Cardinals manager can relate to Stanton incident

St. Louis Cardinals catcher Yadier Molina prepares to throw to second base as Colorado Rockies' Michael Cuddyer scores behind him on a RBI-single by Ben Paulsen during the fourth inning of a baseball game Saturday, Sept. 13, 2014, in St. Louis. (AP Photo
Scott Kane

ST. LOUIS (AP) It should come as no surprise that Mike Matheny is a leading proponent of player safety, from the big leagues all the way down to T-ball. Just like Giancarlo Stanton, the St. Louis Cardinals manager was struck in the face by a pitch and felt lucky to walk away minus only teeth and blood.

Concussions ultimately ended his playing career. The permanent indentation in his left shin is evidence he could have benefited from some extra protection at the plate as well as behind it.

Matheny has vivid recollections of staggering away and being determined not to lose consciousness, the first few seconds after his left jaw got in the way of a wayward fastball from the Pirates' Rich Loiselle in 1998 when he was with the Brewers.

He compared the blow to that of a boxer knocked off his feet by an uppercut or a punt returner getting drilled right after the catch.

''I was working real hard to stay in and I believe I was the tying run in the ninth,'' Matheny said. ''The part that got me was I was just dropping so much blood, I didn't necessarily want to pass out right on the field.

''I didn't think that'd look good.''

Matheny returned to the lineup the next day and didn't flinch in the batter's box, and ultimately elected not to wear a facemask. To this day the damage to the dental work reverberates - most of the teeth that weren't replaced on the left side of his face have required extensive repair.

''I wasn't a superstar player and I needed to grind,'' Matheny said. ''In my opinion, it was part of my role in leadership on that team, I needed to be back in there.''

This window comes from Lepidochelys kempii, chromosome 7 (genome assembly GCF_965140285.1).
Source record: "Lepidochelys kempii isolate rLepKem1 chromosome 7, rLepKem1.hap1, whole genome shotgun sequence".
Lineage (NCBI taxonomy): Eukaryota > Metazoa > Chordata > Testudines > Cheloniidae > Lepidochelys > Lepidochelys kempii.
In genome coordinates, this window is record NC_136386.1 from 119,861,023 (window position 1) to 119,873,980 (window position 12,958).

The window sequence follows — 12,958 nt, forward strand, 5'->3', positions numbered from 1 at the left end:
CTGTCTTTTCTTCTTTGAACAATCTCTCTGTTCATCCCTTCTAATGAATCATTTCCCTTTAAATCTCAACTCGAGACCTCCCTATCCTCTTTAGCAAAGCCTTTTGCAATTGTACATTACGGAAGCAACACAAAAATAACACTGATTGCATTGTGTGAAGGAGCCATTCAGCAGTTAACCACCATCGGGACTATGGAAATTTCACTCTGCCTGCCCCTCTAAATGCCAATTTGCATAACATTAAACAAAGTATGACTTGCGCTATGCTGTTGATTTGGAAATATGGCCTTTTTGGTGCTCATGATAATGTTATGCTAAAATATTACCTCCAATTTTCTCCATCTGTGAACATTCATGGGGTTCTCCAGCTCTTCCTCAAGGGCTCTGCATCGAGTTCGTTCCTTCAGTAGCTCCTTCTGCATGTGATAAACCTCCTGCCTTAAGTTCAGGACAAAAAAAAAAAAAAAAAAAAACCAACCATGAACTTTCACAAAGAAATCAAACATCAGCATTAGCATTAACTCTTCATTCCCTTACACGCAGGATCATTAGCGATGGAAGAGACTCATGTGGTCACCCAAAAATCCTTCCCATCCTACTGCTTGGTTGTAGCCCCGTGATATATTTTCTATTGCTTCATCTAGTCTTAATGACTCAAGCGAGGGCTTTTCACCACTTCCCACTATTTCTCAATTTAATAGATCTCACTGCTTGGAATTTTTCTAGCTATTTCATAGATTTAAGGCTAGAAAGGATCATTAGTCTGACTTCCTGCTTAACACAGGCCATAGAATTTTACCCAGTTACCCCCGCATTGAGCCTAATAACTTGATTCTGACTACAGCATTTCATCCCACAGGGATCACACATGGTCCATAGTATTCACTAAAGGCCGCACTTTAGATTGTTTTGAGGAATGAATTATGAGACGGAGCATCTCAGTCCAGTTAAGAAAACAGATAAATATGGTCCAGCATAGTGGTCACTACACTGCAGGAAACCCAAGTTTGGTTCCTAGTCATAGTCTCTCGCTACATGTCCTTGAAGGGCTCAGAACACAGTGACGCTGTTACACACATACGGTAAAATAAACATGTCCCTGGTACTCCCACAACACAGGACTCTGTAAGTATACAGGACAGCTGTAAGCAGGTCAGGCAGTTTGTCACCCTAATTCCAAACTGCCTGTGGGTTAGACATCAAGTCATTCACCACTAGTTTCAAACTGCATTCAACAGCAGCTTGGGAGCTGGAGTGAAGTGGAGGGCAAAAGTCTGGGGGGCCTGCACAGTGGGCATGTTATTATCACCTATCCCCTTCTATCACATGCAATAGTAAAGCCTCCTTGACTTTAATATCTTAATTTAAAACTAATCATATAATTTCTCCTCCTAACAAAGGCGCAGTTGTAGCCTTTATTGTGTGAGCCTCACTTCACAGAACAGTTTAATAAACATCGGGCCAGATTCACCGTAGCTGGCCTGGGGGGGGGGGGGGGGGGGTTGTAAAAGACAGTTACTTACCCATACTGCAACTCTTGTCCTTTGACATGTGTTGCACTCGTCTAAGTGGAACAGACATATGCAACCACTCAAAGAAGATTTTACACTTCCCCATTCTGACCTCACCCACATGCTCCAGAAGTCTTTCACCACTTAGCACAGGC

The culture is less macho now, and he wouldn't be surprised if Stanton returns wearing a guard like the Braves' Jason Heyward. And that others join in, too.

''Guys make mistakes and balls sail, we've all seen that,'' Matheny said. ''It's a scary place to go. I think it's going to be individual preference.''

The defending National League champions reflect their manager's fearlessness while also serving as role models for aspiring major leaguers. They lead the league in getting hit by a pitch.

Jon Jay and Matt Holliday are at the top of the leaderboard, plunked a combined 36 times. More than half the roster is fortified by light-weight EvoShield padding that's form-fitting like a second skin and worn by hundreds of players in several sports.

It's filtered down some to college and high schools, too. Matheny, who remains connected to youth sports, believes newcomers can perhaps benefit the most, and allay parents' fears of injury, from technology that keeps the Cardinals out of the trainer's room.

''I see this as a possibility of being something that keeps kids more engaged,'' Matheny said. ''When they start worrying about being hurt, that usually influences how much they're enjoying the game or not.''

Rookie Kolten Wong began wearing an elbow protector after getting drafted in the first round in 2011.

''It's not something that gets in the way at all and it takes the majority of the blow,'' Wong said. ''You're still going to feel a 95 mph fastball but it'll take away a lot of the damage that could have been done.''

All-Star catcher Yadier Molina wears a thumb protector that helps protect an injury that sidelined him for two months, and wears additional lightweight chest and elbow pads.

During his career, Matheny was among many who improvised his protection. He rigged a guard for a hyperextended right thumb and stuffed pads into his wrist bands to save himself more significant trouble later on.

''When you get hit there, you're pretty much useless catching a ball for a few minutes,'' Matheny said. ''You lose any kind of strength to even get a glove on.''`

The Yankees' Brett Gardner remains in the do-it-yourself crowd, customizing a neoprene elbow sleeve to protect a fractured thumb from a headfirst slide in 2009.

''This works pretty good,'' Gardner said. ''I'd rather not write a big story about it, someone might try and patent something like it.''

Though Jay has been hit a major league-high 19 times, virtually all of them have been to the lower body on breaking balls inside attempting to jam him. Holliday has seemed more in danger's path, and his manager is on alert.

''No matter who it is, you've got to be careful when you start trying to make pitches up and in,'' Matheny said. ''I think not too many pitchers have the control that they can go up and in and not risk hurting somebody.''

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